Dr. David Williams, Boston Children’s Hospital’s newly appointed chief scientific officer, is also president of the Dana-Farber/Boston Children’s Cancer and Blood Disorders Center and director of Clinical & Translational Research at Boston Children’s. Vector connected with him to get his forecast on where biomedical research and therapeutic development will go in the year ahead.
What do you see emerging in medical science in 2017?
Genetics/genomics will increasingly be used to tailor therapies, for germline-mutated (inherited) diseases as well as somatic-mutated diseases (cancer and other environment-related diseases). We will see continued testing of therapeutic approaches based on genetics, such as gene therapy and anti-sense technology, in a wide range of disorders. Pharmacogenetics, or the use of genomics to adjust dosages of drugs, will also continue to advance and will include “point of service” testing in the future.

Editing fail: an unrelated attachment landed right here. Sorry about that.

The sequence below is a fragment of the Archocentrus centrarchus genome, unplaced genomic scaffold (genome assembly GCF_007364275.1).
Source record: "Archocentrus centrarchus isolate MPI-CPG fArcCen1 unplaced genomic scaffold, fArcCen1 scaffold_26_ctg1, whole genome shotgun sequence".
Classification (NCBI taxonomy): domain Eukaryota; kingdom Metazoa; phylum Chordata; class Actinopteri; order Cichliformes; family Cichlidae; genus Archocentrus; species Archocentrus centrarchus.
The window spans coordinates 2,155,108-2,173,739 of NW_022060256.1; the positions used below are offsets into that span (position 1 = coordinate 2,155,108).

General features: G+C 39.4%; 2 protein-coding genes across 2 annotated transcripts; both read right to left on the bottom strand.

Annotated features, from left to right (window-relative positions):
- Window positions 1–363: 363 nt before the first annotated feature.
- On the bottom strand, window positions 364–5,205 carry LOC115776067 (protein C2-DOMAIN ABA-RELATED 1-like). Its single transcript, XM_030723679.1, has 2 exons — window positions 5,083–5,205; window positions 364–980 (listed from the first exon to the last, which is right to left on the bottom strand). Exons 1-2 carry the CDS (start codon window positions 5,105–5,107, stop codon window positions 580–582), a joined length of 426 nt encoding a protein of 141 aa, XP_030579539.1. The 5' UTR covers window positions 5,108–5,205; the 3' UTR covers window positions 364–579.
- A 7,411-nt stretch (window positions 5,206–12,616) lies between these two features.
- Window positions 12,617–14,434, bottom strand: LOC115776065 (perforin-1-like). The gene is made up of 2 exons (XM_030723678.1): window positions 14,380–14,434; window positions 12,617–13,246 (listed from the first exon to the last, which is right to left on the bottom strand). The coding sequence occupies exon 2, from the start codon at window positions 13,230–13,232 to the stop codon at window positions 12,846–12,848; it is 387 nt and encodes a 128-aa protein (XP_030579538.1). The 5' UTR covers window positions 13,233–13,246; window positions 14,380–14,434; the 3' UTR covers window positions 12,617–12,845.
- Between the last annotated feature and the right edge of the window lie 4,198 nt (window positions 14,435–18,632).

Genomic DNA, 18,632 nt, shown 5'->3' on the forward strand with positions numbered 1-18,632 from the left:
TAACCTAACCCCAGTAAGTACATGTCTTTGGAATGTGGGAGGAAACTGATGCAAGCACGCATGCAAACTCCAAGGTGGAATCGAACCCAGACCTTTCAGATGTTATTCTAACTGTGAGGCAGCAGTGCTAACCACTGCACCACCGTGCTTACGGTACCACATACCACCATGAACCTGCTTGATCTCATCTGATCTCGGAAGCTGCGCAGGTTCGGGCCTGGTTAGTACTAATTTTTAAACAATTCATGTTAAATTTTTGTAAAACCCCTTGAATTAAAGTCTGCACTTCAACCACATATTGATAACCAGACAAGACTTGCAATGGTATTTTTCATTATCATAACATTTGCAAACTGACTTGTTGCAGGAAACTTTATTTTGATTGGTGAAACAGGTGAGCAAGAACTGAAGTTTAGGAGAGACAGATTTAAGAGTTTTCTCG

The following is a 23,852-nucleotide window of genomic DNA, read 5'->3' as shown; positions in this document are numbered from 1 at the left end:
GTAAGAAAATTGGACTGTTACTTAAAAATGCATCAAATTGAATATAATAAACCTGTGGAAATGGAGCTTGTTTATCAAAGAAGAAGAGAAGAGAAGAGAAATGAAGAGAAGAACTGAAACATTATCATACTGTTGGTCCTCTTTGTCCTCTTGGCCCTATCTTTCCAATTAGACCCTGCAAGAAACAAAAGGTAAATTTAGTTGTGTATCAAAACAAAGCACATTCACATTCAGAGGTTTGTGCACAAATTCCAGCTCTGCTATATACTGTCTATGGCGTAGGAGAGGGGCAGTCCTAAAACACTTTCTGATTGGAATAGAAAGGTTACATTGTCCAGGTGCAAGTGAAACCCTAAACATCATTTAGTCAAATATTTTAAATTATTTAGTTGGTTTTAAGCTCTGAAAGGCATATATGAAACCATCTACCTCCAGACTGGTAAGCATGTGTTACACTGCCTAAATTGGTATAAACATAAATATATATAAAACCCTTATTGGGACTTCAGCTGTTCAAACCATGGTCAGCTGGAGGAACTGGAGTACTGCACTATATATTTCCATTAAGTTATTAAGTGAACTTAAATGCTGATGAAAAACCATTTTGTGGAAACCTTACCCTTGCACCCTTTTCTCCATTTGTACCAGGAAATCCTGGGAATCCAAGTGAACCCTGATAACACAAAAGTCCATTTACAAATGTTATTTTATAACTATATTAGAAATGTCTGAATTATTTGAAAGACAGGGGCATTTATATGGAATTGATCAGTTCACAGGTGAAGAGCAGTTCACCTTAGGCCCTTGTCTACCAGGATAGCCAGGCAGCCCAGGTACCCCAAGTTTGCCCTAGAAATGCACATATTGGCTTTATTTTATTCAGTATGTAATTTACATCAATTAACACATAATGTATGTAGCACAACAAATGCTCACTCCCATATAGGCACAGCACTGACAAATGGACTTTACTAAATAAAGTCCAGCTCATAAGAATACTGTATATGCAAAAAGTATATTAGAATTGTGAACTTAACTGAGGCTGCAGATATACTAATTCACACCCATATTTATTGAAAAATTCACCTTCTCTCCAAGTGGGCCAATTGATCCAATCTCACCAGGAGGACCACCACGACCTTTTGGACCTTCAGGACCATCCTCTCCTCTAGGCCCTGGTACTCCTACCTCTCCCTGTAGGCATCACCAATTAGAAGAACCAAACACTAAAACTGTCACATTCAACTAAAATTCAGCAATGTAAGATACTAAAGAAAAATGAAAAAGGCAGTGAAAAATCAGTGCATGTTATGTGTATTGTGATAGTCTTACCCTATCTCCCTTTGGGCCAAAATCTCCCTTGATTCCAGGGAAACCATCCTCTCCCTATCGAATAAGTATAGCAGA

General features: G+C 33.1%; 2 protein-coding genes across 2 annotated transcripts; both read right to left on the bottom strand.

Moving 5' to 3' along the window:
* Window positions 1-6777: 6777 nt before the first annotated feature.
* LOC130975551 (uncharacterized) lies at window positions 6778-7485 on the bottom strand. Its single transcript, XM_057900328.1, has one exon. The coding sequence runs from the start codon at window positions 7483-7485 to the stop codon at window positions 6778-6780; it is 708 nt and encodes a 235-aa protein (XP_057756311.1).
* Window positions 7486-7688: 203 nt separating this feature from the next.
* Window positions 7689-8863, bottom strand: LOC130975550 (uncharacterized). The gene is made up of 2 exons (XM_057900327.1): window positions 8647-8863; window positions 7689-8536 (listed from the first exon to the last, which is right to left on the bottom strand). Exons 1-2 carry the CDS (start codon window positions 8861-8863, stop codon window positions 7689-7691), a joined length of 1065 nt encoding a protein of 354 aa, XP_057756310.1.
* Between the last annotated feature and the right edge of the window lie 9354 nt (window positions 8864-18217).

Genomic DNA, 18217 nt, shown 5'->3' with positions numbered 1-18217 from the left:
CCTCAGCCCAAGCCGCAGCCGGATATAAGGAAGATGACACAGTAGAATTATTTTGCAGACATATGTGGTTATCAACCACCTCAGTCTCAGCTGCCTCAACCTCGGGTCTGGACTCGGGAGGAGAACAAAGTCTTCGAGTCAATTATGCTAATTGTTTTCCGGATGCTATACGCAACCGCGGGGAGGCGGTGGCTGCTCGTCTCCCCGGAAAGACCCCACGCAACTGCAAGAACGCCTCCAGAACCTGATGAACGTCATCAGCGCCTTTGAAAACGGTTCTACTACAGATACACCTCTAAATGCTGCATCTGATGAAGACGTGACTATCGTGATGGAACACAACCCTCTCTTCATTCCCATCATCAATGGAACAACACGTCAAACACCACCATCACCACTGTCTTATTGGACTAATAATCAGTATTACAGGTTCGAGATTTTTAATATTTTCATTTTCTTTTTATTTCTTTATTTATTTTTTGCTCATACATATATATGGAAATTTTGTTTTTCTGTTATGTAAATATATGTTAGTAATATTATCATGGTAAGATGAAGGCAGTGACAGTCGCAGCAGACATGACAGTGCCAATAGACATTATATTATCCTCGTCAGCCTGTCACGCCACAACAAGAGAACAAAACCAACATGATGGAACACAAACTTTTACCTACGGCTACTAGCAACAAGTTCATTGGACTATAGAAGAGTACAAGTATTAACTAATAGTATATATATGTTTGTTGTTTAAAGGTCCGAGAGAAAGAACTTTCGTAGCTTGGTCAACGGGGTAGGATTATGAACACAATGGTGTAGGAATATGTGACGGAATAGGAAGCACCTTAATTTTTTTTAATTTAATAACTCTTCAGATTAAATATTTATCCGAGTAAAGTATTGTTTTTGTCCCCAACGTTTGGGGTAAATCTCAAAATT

What changes do you predict in the research arena?
I foresee increasing interdependence of academic research and biopharma. Biopharma will increasingly rely on academic institutions, not only for human clinical trials, but also for defining relevant and druggable pathways. Industry can then do what it does best: develop drugs. Research-focused institutions like ours will be increasingly dependent on philanthropy and biopharma for capital, because the NIH research budget is likely to never completely recover, in my view. In fact, new approaches will likely include three-way partnerships: biopharma, academia and disease-specific philanthropic organizations. Research institutions would do well to facilitate these partnerships. In pediatrics, this means a continued focus on the basis of pediatric diseases, but also on developing a more robust infrastructure for pediatric clinical trials. Many advancements in adult medicine come from fundamental discoveries made at leading pediatric research institutions.
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